Saturday, October 30, 2010

Breaking the Contract

I taught a Creative Codependence class a few weeks ago and the topic of “breaking the contract” arose. I’ve written about contracts before but, in short, codependent relationships are a contract between the codependent parts of two people. The needs of one fulfill the needs of the other; an implicit agreement is made and survival is based on maintaining the status quo: there is no rocking of the boat.

I remember when a good friend of mine decided to “break the contract” that we had between us. My codependent parts were not ready for this, that is, I was not in recovery and I went into survival mode. She told me she needed time apart to rethink our friendship; that she was feeling drained. I felt that she had cruelly pulled the plug out on me. A gamut of emotions coursed through me from fear and grief to anger and resentment: how dare she? The situation felt desperate and, at my most extreme, I felt that I would die without her friendship.

A bit melodramatic? Perhaps. But the truth of the matter is that our codependent parts feel the only means to survival is to get approval from another or, adversely, to control, bully and/or rescue another. There is no safety within, so they look to another to find some sort of validation that they have the right to be. My codependent parts needed my friend to play her part and when she pulled away (out of self preservation) I felt abandoned to the wilds.

The main problem for our codependent parts is that they are confused about how to satisfy the necessities of life. All of us need love, validation and safety but these parts look for it through external sources, much like we did as children. However, young children are by nature helpless; they have specific needs and these must be met by their caregivers. When these needs are adequately met children mature into adults that can take healthy care of self and have a sense of well-being and self worth. If these needs are insufficiently met children will mature with parts of themselves still looking to external sources for not only a sense of wellbeing but a means to survive. These are our codependent parts.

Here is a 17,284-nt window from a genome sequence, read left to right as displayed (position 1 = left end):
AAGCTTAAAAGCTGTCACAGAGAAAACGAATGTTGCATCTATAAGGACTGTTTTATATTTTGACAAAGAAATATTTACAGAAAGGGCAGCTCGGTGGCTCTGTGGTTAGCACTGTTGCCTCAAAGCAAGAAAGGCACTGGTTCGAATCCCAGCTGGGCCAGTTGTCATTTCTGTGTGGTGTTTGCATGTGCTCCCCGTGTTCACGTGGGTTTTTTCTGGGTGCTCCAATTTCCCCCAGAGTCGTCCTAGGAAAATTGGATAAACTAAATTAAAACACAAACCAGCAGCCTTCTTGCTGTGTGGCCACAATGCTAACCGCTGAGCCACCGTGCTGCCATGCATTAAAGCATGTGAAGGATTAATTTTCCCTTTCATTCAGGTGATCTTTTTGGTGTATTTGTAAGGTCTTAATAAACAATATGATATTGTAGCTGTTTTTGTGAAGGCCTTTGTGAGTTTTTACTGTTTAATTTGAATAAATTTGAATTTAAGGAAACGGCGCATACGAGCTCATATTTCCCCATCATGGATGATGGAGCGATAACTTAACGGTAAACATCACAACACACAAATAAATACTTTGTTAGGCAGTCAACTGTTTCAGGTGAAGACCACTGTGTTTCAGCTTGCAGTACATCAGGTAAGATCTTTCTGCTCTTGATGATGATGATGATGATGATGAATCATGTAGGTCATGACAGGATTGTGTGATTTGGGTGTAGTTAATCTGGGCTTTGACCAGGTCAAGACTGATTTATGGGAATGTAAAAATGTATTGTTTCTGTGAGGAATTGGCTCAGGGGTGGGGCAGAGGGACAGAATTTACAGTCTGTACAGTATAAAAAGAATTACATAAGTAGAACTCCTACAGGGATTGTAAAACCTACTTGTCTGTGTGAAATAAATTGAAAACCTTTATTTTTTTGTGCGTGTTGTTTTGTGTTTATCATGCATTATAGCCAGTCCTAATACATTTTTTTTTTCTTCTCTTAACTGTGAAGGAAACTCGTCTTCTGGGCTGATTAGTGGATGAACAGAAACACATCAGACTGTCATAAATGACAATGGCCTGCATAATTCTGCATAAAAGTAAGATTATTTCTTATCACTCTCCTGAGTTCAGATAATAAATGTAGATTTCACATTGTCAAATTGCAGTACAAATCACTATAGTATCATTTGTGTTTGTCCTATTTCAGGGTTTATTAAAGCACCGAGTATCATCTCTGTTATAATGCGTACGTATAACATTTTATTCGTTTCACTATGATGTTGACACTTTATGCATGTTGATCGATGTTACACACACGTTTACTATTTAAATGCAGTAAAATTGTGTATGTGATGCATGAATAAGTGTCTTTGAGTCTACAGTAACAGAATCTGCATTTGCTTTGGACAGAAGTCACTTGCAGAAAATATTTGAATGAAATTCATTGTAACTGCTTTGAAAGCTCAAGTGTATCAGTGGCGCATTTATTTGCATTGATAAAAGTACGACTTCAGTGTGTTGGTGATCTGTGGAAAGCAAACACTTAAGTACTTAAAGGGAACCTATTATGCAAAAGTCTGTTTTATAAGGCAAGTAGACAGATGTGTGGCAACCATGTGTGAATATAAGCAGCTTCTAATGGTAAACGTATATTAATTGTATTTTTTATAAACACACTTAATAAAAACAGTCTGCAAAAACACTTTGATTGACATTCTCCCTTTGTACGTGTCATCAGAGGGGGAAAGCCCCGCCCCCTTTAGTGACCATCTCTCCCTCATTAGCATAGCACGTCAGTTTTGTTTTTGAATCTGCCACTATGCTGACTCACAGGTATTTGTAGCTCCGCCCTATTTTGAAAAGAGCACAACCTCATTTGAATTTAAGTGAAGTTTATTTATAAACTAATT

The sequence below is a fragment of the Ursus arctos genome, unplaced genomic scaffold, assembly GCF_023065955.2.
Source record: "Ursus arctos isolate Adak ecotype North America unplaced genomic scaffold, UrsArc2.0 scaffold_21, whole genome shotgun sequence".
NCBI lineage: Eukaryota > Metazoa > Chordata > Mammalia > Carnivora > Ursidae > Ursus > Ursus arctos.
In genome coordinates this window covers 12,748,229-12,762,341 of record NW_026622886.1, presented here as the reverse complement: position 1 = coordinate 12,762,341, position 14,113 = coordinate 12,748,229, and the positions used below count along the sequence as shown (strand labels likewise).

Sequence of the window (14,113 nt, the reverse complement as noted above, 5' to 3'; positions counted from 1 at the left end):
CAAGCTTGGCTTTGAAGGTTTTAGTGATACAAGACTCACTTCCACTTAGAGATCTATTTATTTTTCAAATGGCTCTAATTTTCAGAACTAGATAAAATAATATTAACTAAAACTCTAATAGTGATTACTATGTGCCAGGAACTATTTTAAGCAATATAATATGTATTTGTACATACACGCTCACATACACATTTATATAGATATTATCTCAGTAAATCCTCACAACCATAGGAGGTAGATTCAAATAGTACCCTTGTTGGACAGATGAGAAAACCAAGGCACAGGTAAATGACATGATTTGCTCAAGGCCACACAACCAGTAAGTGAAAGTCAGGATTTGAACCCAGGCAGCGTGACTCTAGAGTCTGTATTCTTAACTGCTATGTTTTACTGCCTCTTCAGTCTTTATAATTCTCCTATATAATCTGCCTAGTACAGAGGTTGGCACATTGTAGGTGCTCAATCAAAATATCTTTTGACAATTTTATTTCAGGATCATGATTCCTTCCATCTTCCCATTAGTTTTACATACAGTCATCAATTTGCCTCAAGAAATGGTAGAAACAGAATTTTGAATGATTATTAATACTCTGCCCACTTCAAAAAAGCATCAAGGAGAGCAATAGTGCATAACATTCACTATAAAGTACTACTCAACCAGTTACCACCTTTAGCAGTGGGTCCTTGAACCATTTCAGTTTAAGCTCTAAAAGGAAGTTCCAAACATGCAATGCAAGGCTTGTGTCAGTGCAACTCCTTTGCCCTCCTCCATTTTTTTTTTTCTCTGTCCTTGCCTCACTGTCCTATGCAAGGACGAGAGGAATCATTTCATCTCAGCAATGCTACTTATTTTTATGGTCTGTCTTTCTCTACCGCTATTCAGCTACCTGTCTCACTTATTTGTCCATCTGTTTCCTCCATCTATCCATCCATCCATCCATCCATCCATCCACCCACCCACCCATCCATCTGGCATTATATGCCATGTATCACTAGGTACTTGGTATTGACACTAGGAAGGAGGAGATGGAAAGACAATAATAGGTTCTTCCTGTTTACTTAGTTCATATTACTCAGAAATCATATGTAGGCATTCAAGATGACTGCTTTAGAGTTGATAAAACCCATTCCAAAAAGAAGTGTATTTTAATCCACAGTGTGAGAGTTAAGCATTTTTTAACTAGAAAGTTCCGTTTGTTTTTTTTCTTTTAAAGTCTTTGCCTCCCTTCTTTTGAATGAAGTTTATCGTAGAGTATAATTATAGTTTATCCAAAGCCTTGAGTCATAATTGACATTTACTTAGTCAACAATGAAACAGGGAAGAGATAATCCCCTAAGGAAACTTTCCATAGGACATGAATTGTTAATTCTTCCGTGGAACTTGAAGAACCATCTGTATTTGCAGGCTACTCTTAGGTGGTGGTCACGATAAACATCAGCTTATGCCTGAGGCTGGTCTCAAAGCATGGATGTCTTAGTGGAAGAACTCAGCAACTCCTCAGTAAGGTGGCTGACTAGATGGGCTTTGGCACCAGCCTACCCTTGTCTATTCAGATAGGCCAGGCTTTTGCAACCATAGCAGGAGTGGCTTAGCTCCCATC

It took time but after the initial “abandonment” shock subsided, I started seeing the truth of the matter. I slowly got myself back into a place where I could look objectively at our relationship. I saw how desperate I had been for her approval and how she had, just as unconsciously, fed into this need for her own sense of validation. I also saw that she was not only taking care of herself by taking a step back but how her actions could only benefit me. I got serious about my own recovery and the seeds for Creative Codependence were sowed. But don’t let me fool you in thinking my recovery was based on this one “broken contract”, I had been through several before this event. One in particular was, in retrospect, quite funny. Many years ago, having just left a long term intimate relationship I swore to myself that men were off limits until I had a stronger sense of self — I would not again lose my identity in the arms of another. Very soon after those words were spoken I entered a platonic relationship with a woman that mirrored the exact same issues. It took three years for that partnership to end only to come full circle back into another codependent relationship.

This, however, is not a morality tale about the unique timing of one’s healing journey, although that is definitely true. With each relationship breakup I learned more about myself and, equally important, I started seeking help from healthier sources. I took workshops (ARC was instrumental in my growth); got private therapy and read many books Charles Whitfield’s Co-dependence: Healing the Human Condition was the first to lay out the facts for me in a calm, easily digested (at least for me) format. Through time I built up enough internal safety to stop looking for it through my friends, teachers and others so that when this last break came, I could truly step into recovery.

My friend and I eventually re-established a more respectful relationship but, unfortunately, this isn’t always the case. If I had stayed in denial about my codependence the healthiest thing she could have done was to cut her losses and keep her distance: it’s hard to maintain a healthy relationship with someone who is continually (consciously or not) asking for certain needs to be filled. If she had allowed herself to be pulled back in by my desperate emotions then her codependent parts would have taken over and her recovery would have lapsed. Fortunately for both of us, she took the first step in breaking the contract and I followed along, eventually seeing the contract for what it really was, a prison of unhealthy (and unrealistic) expectations.

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